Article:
7. NOW the fun part…..PAINT!: We love to use the Annie Sloan 2” Flat Brush. (this is our favorite brush to paint cabinet doors with) (https://shop.thepurplepaintedlady.com/Chalk-Paint-Flat-Brush-Large-by-Annie-Sloan_p_174.html) If painting the backs of the door- which I always do even with just one coat- paint backs first, and finish them all the way to completion using your top coat. Always “practice painting” and apply wax on the back of the doors before starting the fronts- which are the most important side of the doors, right? Want a smoother finish- thin your paint with a little water. Maybe 20%? (Paint most likely 2 coats…could be three depending on color and technique) Apply first coat and wait 24 hours…..if possible. In general, the paint dries within 30 to 45 minutes, and then you can apply additional coats, but after the first coat only- if you can wait 24 hours, do it. : ) Annie Sloan herself has always stated, never do more than three applications in a 24 hour period. that could be two coats of paint and one coat of wax, or one coat of paint and two coats of wax. It just starts to get too thick and you want each individual to set enough.
APPLYING THE SECOND COAT: I will often use my Fine Mist Spray Bottle (https://shop.thepurplepaintedlady.com/Fine-Mist-Sprayers-10-oz-Clear–Great-To-Use-When-Applying-a-Wash_p_883.html) filled with water. I lightly mist the dried paint and then immediately apply my second coat. This light mist of water acts like a slip coat and makes painting the second coat easier and smoother. Always allow ample dry time. Always end painting a section with a clean finishing stroke from end to end.
8. Number of Coats of Paint: Again…the number of coats is dependent on desired look – LIGHT sanding the surface after 2nd coat with 220 or higher grit sandpaper will create a smoother finish -ONLY IF DESIRED…but this is not required. Stay away from the edges if you do not want to break thru the paint to show base cabinet.
9. WANT A WORN DISTRESSED LOOK? Just because you use Chalk Paint® does NOT mean you have to distress to get a rustic or shabby chic look, but… if you do like that…this paint is perfect for it! So, distress edges and corners of cabinets with Annie’s sanding sponges …then blow dust off! I do this outside in the garage or outside if nice weather.
10. Seal and Protect Your Cabinets: Top coat the cabinets using Clear Wax (2 coats is optimal – (follow our wax instructions!!!) Make sure you can glide your hand on the wax surface after removing excess wax. If using Dark Wax or making a glaze – apply after 1st or 2nd coat of clear wax. Try using Annie’s FINE Sanding Pad on the wax surface after it has cured to get a shinier finish- use with GENTLE pressure. Dark Wax is the last step of your whole project. Unless you are using Metallic Gilding Wax to embellish details- then the gilding goes on last.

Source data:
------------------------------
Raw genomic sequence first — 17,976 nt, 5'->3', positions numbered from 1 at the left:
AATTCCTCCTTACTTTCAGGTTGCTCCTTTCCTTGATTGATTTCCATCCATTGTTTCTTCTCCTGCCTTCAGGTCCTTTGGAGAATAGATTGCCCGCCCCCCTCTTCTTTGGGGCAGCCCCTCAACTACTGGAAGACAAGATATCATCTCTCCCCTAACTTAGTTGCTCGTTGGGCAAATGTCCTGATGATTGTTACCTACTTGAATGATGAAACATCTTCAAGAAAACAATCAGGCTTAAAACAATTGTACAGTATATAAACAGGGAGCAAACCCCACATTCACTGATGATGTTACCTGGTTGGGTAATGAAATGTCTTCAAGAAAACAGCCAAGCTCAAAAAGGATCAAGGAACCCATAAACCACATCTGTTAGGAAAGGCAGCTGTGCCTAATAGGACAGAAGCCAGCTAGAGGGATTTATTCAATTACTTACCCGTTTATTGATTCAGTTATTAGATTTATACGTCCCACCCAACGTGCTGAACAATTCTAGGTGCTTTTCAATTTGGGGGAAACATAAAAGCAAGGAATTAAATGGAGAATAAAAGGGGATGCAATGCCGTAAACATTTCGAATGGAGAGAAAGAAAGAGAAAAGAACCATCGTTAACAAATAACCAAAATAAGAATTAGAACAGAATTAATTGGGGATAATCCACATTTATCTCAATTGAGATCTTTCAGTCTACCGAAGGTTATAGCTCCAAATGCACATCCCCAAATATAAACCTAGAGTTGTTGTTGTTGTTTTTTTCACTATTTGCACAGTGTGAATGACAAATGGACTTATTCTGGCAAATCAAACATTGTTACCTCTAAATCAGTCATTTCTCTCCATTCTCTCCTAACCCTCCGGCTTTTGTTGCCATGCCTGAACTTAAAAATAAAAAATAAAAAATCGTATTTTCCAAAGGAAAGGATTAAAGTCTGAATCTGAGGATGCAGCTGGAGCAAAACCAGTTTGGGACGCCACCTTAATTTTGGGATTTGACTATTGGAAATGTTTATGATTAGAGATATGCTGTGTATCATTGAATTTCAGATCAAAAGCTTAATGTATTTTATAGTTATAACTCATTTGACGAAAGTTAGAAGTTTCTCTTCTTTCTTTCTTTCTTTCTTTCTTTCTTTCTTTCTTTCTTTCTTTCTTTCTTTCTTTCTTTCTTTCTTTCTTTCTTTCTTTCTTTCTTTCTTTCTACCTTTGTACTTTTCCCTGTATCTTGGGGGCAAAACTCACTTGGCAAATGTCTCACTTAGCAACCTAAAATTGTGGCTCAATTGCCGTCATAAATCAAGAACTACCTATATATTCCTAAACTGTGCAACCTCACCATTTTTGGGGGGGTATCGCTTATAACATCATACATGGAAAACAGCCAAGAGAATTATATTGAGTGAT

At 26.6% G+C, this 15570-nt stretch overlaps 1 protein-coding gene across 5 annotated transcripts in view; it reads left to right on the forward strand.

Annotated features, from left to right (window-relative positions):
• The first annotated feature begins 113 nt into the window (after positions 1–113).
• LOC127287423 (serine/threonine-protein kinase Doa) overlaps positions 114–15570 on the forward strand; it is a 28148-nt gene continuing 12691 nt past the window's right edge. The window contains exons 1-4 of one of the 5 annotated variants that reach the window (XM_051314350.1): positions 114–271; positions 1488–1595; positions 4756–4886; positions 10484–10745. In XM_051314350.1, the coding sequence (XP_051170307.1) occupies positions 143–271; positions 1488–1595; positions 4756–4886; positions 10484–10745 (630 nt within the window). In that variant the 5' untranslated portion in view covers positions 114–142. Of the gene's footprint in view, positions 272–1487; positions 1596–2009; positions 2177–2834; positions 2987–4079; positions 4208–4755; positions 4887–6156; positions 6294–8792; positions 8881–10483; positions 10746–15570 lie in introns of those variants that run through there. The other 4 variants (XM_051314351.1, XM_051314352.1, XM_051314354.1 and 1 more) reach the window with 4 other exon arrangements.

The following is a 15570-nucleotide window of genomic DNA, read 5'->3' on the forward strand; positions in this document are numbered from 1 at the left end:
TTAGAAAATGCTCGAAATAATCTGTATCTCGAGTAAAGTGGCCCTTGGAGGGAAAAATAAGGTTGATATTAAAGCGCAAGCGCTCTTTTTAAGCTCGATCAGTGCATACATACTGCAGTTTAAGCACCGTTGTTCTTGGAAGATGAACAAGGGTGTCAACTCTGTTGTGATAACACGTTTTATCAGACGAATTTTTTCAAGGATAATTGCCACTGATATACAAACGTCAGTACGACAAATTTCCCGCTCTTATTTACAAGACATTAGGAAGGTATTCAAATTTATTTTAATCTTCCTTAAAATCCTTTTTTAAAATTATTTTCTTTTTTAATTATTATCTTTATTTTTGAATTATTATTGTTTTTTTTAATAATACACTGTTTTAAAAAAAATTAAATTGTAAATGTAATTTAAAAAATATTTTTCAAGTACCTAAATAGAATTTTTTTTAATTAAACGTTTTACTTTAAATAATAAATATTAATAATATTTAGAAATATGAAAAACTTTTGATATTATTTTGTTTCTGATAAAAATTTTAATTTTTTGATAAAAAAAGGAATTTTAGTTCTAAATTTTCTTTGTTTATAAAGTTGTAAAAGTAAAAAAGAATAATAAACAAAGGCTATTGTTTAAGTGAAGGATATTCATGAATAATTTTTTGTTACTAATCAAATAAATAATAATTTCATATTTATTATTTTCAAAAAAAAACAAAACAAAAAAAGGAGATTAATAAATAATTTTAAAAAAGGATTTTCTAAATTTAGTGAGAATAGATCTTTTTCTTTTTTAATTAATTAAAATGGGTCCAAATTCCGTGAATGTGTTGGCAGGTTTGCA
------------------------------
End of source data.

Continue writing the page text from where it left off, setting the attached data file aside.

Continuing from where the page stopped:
INTERESTED IN USING A SPRAYER FOR YOUR CHALK PAINT® in Liters?:
If using a Fuji Q4 Platinum sprayer – here are a few things learned be a fellow stockist:
1. They used a 1.3 mm tip and have changed to a 1.8 mm tip since they found it works much better. Because the paint is a lot thicker you will definitely need different tips than you were using with the paint that was packaged in quarts”
2. Warming the paint helps and thinning with warm water also works. Thinning about 10% to 20%. (start with the lesser, but you can add more paint if you add too much water)
3. Having the shop and doors heated to about 70 degrees makes a difference. So, work in a reasonably warm space. And this is not while you are in it. The space should be kept at this temperature consistently prior and for the entire cure time!
4. Also playing around with the sprayers spray pattern settings was needed.
Additional IMPORTANT Sprayer Information for Chalk Paint® by Annie Sloan:
ADDING A PAINT EXTENDER:
You can also add a paint extender to the Chalk Paint® to help get a smooth finish. We reached out to Annie Sloan Interiors and they shared that they have used XIM Latex Extender with good results in the past. Don’t let the name fool you- there is no Latex in Chalk Paint®. This product is meant to be used with any water based paints and Chalk Paint® is water based. The one in the picture below is the one Annie Sloan Interiors referred us to use, but others are available. Their spray consultant guys tell them that the main ingredient of these extenders is propylene glycol and that you can effectively make your own extender using this ingredient. Personally, I would just suggest purchasing the product pre-packaged and ready to go.
Even though you have added water as stated in the previous step – you still dilute with water AND add the extender – if you find it’s too thin to spray you can always add more paint. Don’t get too hung up on the amounts – the spray guys we work with just eyeball it!